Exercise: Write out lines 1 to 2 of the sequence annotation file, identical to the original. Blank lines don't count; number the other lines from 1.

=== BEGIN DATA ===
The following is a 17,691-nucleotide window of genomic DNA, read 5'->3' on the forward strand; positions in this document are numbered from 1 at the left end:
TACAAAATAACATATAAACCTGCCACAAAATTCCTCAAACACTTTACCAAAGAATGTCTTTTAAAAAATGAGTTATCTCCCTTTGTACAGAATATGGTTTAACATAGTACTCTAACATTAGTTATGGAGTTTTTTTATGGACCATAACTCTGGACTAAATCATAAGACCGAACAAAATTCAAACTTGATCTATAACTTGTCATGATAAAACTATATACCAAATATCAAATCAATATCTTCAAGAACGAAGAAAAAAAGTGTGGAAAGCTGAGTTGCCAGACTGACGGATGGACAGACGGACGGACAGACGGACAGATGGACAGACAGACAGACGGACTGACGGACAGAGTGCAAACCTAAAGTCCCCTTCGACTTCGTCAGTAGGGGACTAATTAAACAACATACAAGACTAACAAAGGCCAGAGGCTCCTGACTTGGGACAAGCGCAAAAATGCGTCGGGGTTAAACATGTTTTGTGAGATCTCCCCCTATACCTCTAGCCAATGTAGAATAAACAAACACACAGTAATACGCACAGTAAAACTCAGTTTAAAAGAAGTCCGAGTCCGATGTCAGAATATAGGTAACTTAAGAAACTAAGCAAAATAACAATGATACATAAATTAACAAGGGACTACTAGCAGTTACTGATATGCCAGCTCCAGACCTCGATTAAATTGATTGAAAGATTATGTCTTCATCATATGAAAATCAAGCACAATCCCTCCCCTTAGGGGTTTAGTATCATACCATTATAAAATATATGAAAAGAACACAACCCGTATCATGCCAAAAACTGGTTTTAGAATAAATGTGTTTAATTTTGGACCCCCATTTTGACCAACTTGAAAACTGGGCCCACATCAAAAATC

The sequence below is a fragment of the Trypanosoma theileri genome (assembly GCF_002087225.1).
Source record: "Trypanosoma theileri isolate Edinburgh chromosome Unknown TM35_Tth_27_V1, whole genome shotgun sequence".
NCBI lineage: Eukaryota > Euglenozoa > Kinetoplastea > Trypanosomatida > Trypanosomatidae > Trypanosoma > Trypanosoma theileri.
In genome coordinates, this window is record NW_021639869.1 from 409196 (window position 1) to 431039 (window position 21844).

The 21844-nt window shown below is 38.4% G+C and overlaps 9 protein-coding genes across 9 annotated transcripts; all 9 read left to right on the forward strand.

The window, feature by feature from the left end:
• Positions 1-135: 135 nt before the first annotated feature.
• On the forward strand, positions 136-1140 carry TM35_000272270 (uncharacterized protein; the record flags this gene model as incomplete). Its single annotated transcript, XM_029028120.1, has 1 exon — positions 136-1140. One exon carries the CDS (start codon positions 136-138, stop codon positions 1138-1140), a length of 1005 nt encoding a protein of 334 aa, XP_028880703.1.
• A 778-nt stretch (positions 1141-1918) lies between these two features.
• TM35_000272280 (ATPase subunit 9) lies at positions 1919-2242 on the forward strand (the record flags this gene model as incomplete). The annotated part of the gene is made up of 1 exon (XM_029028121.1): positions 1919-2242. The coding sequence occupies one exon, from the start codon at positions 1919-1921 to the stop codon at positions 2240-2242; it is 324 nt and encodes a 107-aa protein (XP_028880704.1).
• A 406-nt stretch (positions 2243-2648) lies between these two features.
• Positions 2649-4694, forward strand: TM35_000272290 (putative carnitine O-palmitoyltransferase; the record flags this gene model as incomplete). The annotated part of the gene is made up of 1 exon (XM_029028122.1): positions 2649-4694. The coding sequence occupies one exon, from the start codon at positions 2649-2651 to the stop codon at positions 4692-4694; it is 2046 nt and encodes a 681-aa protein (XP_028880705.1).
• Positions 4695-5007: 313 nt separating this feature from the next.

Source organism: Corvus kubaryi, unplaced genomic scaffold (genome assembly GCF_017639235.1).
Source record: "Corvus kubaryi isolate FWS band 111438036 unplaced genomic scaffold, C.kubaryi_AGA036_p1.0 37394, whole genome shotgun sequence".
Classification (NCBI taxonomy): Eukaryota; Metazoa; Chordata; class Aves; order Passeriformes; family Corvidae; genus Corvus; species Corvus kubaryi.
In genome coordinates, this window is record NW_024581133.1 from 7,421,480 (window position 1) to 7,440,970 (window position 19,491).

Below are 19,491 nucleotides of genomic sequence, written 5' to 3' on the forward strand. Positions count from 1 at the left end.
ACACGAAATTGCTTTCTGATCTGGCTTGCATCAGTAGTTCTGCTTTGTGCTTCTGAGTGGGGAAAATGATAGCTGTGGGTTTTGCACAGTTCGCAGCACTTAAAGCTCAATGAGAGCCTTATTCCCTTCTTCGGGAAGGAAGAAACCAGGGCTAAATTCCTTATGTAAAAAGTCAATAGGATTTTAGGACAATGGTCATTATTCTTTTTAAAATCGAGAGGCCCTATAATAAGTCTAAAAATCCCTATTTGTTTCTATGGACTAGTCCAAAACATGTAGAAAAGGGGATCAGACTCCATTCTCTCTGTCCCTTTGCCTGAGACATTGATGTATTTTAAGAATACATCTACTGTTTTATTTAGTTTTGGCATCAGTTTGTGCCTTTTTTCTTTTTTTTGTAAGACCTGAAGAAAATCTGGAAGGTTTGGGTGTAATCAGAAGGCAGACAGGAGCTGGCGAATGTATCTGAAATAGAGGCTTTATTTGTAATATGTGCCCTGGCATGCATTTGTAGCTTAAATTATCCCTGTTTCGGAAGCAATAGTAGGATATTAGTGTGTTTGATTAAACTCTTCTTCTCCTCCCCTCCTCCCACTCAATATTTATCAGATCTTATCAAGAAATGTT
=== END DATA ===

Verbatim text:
The following is a 17,691-nucleotide window of genomic DNA, read 5'->3' on the forward strand; positions in this document are numbered from 1 at the left end:
TACAAAATAACATATAAACCTGCCACAAAATTCCTCAAACACTTTACCAAAGAATGTCTTTTAAAAAATGAGTTATCTCCCTTTGTACAGAATATGGTTTAACATAGTACTCTAACATTAGTTATGGAGTTTTTTTATGGACCATAACTCTGGACTAAATCATAAGACCGAACAAAATTCAAACTTGATCTATAACTTGTCATGATAAAACTATATACCAAATATCAAATCAATATCTTCAAGAACGAAGAAAAAAAGTGTGGAAAGCTGAGTTGCCAGACTGACGGATGGACAGACGGACGGACAGACGGACAGATGGACAGACAGACAGACGGACTGACGGACAGAGTGCAAACCTAAAGTCCCCTTCGACTTCGTCAGTAGGGGACTAATTAAACAACATACAAGACTAACAAAGGCCAGAGGCTCCTGACTTGGGACAAGCGCAAAAATGCGTCGGGGTTAAACATGTTTTGTGAGATCTCCCCCTATACCTCTAGCCAATGTAGAATAAACAAACACACAGTAATACGCACAGTAAAACTCAGTTTAAAAGAAGTCCGAGTCCGATGTCAGAATATAGGTAACTTAAGAAACTAAGCAAAATAACAATGATACATAAATTAACAAGGGACTACTAGCAGTTACTGATATGCCAGCTCCAGACCTCGATTAAATTGATTGAAAGATTATGTCTTCATCATATGAAAATCAAGCACAATCCCTCCCCTTAGGGGTTTAGTATCATACCATTATAAAATATATGAAAAGAACACAACCCGTATCATGCCAAAAACTGGTTTTAGAATAAATGTGTTTAATTTTGGACCCCCATTTTGACCAACTTGAAAACTGGGCCCACATCAAAAATC